Book Review: Valerie Hsiung’s UNDER YOUR FACE

I learned back in a high school weather class that the air in the upper regions of the atmosphere is so thinly spread out that you could fly around in a freezing vastness before encountering a single burning particle. That’s close to how I feel about this collection, though clear air might be replaced by every manner of cloud, by which I mean to represent the wild, weaving language in its beautiful and dangerous abstractness.9780989734417_cvr

“we eclipse / a limit to human strength / we eclipse / eclipse when you are / dying no body listens to you / because every body does”

Part of what connects Valerie Hsiung’s poems both in their individual interior and in the context of the rest of the collection is her heavy, heavy interest in repetition. The poems also relate every human instinct and expression with a piece of a landscape or some element in the natural world, resulting in a magnetic web of connectedness.

“Azaleas to play / and thru azaleas / prescience / Azaleas to play/ and thru azaleas / the place without them / prescience / Azaleas / as if the country/ and banned them”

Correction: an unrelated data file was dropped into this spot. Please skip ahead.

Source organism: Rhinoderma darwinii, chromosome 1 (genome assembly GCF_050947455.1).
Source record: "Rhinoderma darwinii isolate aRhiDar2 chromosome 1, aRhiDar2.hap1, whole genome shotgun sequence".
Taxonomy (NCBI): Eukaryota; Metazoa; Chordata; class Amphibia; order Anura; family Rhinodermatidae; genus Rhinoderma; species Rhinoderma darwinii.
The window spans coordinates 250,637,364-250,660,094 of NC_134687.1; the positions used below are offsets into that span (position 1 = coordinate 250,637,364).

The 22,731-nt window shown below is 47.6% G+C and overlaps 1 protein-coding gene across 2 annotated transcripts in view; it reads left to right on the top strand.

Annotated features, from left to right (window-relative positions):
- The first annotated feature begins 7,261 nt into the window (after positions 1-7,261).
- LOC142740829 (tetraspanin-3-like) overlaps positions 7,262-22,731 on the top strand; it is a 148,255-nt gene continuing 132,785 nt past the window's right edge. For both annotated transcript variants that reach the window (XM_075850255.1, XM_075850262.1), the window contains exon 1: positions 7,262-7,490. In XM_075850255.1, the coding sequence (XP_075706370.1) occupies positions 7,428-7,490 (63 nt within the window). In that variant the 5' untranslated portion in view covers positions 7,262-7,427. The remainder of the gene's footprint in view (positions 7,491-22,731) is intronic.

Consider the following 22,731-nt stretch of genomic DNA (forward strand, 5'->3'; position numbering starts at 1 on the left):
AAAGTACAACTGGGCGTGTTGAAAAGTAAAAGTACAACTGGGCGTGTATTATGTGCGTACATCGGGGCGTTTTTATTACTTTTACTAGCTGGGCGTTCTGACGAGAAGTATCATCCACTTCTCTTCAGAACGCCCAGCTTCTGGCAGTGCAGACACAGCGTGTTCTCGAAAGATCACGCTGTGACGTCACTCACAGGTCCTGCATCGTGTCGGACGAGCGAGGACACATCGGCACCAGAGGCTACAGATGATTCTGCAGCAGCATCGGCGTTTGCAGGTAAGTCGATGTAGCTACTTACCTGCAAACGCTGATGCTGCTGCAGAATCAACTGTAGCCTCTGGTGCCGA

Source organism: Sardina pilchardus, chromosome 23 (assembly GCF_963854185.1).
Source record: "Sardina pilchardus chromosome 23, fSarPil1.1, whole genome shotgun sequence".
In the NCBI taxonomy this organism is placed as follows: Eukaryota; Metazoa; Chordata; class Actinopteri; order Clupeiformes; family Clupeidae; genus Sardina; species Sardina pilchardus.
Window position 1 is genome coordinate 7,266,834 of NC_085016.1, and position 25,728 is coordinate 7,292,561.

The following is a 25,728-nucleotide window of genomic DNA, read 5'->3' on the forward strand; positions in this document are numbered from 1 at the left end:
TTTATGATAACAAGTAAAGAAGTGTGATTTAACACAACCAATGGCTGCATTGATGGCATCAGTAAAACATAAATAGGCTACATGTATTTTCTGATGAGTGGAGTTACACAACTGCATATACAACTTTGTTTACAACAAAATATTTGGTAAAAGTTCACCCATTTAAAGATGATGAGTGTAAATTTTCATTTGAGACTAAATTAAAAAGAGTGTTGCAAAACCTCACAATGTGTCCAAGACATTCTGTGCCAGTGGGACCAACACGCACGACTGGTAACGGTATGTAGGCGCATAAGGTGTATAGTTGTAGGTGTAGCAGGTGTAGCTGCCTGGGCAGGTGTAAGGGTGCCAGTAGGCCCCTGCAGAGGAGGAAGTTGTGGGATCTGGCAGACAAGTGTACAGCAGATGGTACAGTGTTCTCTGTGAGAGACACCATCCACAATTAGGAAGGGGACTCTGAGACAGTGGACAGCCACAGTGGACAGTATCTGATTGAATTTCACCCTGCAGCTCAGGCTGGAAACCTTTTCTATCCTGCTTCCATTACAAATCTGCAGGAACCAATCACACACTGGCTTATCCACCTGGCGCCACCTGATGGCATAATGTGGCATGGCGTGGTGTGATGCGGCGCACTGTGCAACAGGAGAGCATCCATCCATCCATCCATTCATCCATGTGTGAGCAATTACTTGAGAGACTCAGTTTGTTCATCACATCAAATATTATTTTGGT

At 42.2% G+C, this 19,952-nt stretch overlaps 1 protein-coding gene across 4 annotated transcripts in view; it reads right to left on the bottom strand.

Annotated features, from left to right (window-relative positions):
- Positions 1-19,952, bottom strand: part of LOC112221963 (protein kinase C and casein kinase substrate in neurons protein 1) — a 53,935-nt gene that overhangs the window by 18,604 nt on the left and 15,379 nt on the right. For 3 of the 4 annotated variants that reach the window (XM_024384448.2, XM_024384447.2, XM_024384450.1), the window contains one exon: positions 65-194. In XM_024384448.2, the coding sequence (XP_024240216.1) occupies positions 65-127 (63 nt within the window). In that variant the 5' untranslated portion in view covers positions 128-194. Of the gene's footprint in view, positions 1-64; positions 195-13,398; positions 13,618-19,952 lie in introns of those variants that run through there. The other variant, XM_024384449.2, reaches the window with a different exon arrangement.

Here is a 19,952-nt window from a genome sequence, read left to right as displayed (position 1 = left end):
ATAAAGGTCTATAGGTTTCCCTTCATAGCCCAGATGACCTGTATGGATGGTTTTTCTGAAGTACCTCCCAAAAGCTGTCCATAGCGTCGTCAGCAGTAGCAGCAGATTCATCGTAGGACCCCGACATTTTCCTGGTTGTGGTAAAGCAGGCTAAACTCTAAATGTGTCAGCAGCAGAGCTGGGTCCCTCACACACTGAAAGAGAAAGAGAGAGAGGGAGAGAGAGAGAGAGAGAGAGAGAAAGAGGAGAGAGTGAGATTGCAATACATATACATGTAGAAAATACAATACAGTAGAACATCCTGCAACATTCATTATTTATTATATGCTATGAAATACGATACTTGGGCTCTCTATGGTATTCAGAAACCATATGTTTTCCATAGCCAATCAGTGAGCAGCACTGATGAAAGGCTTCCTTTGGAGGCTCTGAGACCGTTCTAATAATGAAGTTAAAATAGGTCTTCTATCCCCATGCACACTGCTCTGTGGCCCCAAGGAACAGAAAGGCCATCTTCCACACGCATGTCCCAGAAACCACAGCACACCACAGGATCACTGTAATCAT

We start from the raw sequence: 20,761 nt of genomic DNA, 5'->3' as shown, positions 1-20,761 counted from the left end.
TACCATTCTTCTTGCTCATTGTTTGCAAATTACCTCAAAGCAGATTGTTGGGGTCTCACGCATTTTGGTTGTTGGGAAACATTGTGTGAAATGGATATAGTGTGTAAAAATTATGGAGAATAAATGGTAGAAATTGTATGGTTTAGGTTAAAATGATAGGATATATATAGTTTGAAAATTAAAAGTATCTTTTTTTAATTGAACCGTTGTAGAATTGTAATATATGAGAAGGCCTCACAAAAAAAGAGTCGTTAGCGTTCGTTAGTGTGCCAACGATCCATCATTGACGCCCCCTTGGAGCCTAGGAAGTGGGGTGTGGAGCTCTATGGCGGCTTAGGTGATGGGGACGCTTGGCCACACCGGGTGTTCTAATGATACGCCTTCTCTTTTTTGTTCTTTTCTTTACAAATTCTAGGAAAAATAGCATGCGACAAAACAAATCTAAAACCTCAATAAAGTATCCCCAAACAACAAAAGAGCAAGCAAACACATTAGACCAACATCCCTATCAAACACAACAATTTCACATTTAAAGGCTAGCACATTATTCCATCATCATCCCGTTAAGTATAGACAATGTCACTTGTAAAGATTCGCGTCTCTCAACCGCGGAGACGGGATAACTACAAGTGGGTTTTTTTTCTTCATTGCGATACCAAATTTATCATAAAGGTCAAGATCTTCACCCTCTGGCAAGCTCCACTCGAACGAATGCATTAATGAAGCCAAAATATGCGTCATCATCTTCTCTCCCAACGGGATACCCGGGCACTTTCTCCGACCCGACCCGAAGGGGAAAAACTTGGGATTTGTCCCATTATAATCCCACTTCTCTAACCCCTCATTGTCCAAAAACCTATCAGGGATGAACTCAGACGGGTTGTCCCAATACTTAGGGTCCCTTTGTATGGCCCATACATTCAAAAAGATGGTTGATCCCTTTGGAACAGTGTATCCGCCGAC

The collection seems to me an attempt to break us of the way we think about and vocalize our thoughts and the conflicts behind them. It abstracts and blankets these thoughts while grounding them a bit (or, rather, trying to ground them) with repetition. Either way, they guide a sort of floating along as we ascend and descend into and from these struggles to think and address. And, my god, it’s a beautiful exploration. Hsiung prioritizes playing with the space on the page and repetition to make a more interesting and open composition out of these pieces. And it does; to me, it does achieve that openness which otherwise might be absent in these poems, which don’t have many clear markers as to beginnings and endings but if they did it would feel forced against the grain of her established aesthetics. In a lot of ways, the playfulness reminds me of Stein’s Tender Buttons, though under your face is certainly more directive and space-wandering.

I’ll end by saying the best part of this book is the vast amount of surprises. You’d think repetition wouldn’t allow for many, but you’d be wrong. You’d be weatherman wrong.

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